My Pituitary Story
Part 1 of 2 The Pituitary Foundations Awareness Month – Live Well With Pituitary Conditions
Patient Stories Submission – The Pituitary Magazine – 1177 Words
Although my Pituitary journey officially began in 2008 I’m convinced it began long ago as a child. I can recognise the signs and symptoms. Especially when faced with stressful situations. Times when exercising at high levels of intensity in sporting activities.
My ‘actual’ diagnosis came through an unconventional route, as it does for many. A tremor developed in my hand. Headaches, dizziness, sickness and being run down were daily features. Due to the tremors, I was referred to a neurologist. He gave me the choice between living with it and not knowing if there was anything serious, or having a brain scan. Stating there was a 25% chance of something showing. Am I glad I had that scan? YES! However, my follow-up was very brief and was pushed out of the door rather quickly, only being told a lesion had been found.
Left waiting and wondering for 2 weeks was not helped by a letter that hit the doormat talking about Pituitary Surgery. Before being connected with an Endocrinologist. Pituitary Adenoma with Apoplexy was the diagnosis I got and needed. For someone who had just battled through training for and running in a London Marathon (completing it somehow) leading an active social life and working at an amazing job, this was a real shock.
Numerous tests and scans were now a part of everyday living. The terms LH, FHS, progesterone, prolactin, and cortisol formed part of everyday language. At one point my prolactin levels rocketed from a secure 150-7500 in a matter of 3 months. A battle with medications and side effects ensued. Including three long years with no periods at all. Infertility also surfaced and my consultant urged me to grieve. I don’t think I will ever fully accept that. For me, that’s been the hardest part of the process.
A few turbulent years were to follow. With the battle to find a treatment, I could tolerate. Needed to suppress the prolactin. The impact of a decline in neurological health, and the return of chronic fatigue/pain, I had suffered with at varying levels since a teenager. Largely down to Ehlers-Danlos.
Another twist came as I tumbled down the road into pituitary insufficiency and then further into Addison’s. The diagnosis hit me hard. Fear set in and everyday normalities became mental battles. Shock packs and careful monitoring. Now having to manage both pituitary insufficiency and hyperprolactinemia. By this time I had lost not only my health but my career, sporting activities, hobbies and purpose in life.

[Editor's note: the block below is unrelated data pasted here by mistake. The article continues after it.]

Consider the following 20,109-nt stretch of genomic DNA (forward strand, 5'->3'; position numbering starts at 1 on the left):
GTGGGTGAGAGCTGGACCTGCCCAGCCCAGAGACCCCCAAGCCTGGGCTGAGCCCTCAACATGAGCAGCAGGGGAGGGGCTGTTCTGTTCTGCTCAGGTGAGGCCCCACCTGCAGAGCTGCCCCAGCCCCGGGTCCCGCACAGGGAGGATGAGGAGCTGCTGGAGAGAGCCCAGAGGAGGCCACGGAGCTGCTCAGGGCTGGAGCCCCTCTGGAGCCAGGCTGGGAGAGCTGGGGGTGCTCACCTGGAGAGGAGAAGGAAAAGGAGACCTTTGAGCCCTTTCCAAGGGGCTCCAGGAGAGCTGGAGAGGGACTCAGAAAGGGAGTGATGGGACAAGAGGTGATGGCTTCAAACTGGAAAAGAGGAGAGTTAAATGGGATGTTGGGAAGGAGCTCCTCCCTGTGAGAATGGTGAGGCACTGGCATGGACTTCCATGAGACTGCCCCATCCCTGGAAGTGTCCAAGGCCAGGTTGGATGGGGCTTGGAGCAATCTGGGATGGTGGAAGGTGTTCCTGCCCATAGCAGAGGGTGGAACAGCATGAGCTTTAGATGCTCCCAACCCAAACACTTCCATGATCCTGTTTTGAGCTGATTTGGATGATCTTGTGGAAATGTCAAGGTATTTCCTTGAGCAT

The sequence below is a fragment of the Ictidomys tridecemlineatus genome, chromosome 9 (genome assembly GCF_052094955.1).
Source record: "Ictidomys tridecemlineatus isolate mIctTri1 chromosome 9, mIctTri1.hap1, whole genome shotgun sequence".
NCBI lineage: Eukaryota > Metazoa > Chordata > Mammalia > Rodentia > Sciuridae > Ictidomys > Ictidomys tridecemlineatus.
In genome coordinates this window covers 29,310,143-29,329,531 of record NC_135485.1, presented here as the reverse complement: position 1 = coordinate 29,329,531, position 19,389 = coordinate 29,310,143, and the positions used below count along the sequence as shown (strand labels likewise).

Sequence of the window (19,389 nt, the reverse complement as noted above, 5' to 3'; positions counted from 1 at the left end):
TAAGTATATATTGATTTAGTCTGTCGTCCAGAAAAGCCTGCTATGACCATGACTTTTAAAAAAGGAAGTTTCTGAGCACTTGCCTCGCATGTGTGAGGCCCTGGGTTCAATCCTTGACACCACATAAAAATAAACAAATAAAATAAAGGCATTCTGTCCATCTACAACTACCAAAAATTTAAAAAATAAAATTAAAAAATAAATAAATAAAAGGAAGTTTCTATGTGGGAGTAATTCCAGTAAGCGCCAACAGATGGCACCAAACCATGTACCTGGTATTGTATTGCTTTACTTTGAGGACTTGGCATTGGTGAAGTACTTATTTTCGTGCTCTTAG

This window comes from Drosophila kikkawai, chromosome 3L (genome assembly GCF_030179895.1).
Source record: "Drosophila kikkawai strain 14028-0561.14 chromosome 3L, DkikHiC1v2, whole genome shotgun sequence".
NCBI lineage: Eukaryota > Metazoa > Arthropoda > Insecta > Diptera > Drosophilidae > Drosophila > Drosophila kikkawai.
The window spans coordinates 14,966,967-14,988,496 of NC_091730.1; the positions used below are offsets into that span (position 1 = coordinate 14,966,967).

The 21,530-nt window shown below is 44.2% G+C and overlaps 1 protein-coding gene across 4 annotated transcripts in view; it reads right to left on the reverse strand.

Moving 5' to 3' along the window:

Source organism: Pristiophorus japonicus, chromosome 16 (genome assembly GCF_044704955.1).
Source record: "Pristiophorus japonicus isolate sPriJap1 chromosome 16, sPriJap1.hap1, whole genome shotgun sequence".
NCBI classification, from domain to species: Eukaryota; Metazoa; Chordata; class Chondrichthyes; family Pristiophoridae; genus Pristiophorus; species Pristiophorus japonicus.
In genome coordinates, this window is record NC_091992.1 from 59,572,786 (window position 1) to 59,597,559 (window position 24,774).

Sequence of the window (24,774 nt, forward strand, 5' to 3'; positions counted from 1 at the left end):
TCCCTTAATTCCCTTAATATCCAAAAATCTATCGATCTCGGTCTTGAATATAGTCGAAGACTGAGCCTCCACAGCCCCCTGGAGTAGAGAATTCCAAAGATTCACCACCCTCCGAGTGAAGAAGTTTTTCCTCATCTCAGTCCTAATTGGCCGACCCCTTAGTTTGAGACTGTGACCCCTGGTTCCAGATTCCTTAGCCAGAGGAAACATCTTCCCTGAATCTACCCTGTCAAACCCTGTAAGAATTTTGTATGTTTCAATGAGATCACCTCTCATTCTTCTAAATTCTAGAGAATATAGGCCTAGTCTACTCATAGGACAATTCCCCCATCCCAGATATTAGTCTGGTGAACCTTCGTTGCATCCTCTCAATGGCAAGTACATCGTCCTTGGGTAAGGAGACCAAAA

Added stress and struggles of my brother’s illness and subsequent death sent my mental health tumbling. Later that year a Psychotic Episode occurred to make matters more complex. Careful medication monitoring is key for me. Balancing hydrocortisone with antipsychotic medication is difficult. The withdrawal of Cabergoline (for prolactin) was essential.
Some luck was to lead me down a different path. I fell into two things that kept me going. A Para-Swimming career ensued. Looking for a sporting hobby I joined a local swimming club. It supported my mental health and general well-being. After classification, things progressed fast: achieving National titles, swimming in International events, and breaking British Records. Even travelling to Nice to participate in the European Masters Games. Working with top coaches and training with elite athletes. All amazing experiences and unexpected.
The Pituitary Foundation filled the other part of that void. I became an Official Campaigner. Initially supporting on social media, taking leaflets everywhere – hospitals, swimming pools, doctors! Telling anyone I could about the perils and challenges of all things Pituitary. The understanding of the hours put in made it easier to feel like I’d contributed. I could help when I felt well but pull back when not.
Creating Time To Heal was a way I thought I could help others face the same battles as I did. Proud of my website and the message it aims to promote. At the centre of the website is my quirky and creative blog. The spelling and grammar may not be perfect but they all come from the heart. Being added to The Pituitary Foundations’ list of patient blogs gave me great satisfaction.
In addition, I was asked to become an Active Essex Disability Ambassador for the Essex All Together programme. It aims to inspire, support, promote and deliver accessible exercise and sports provision for a broad range of LTHCs and Disabilities. My work has been celebrated with a page of my own on the Active Essex Website, through the Active Essex Sports Awards and within Ambassador Team Meetings.
Both volunteer roles have